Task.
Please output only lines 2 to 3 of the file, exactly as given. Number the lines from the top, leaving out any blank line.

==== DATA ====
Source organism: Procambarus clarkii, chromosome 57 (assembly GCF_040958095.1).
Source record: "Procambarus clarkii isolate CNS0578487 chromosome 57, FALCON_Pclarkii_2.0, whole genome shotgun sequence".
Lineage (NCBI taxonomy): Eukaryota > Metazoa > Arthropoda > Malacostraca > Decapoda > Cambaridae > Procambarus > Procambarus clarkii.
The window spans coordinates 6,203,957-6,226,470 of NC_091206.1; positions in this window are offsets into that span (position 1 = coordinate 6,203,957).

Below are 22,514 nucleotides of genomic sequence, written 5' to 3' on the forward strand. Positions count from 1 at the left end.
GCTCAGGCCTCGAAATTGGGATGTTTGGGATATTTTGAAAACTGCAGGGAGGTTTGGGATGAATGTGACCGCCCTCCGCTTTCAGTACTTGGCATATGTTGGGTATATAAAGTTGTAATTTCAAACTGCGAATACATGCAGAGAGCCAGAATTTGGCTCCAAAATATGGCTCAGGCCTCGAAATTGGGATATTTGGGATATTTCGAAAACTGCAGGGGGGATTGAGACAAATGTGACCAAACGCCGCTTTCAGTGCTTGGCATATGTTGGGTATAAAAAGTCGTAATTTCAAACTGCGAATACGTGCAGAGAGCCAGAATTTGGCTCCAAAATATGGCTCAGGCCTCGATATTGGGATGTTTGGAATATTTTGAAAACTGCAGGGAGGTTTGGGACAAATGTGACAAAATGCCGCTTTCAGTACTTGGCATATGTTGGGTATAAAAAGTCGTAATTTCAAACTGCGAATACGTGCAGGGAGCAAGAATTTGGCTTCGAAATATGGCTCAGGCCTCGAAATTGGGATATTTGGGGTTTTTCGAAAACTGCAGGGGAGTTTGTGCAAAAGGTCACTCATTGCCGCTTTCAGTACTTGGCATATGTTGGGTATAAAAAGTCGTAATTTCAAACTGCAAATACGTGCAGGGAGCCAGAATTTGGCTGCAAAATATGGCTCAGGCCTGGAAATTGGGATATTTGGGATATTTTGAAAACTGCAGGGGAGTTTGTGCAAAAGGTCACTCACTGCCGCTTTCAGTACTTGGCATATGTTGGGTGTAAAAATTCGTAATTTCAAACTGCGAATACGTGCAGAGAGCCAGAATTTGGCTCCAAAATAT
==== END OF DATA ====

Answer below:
Source record: "Procambarus clarkii isolate CNS0578487 chromosome 57, FALCON_Pclarkii_2.0, whole genome shotgun sequence".
Lineage (NCBI taxonomy): Eukaryota > Metazoa > Arthropoda > Malacostraca > Decapoda > Cambaridae > Procambarus > Procambarus clarkii.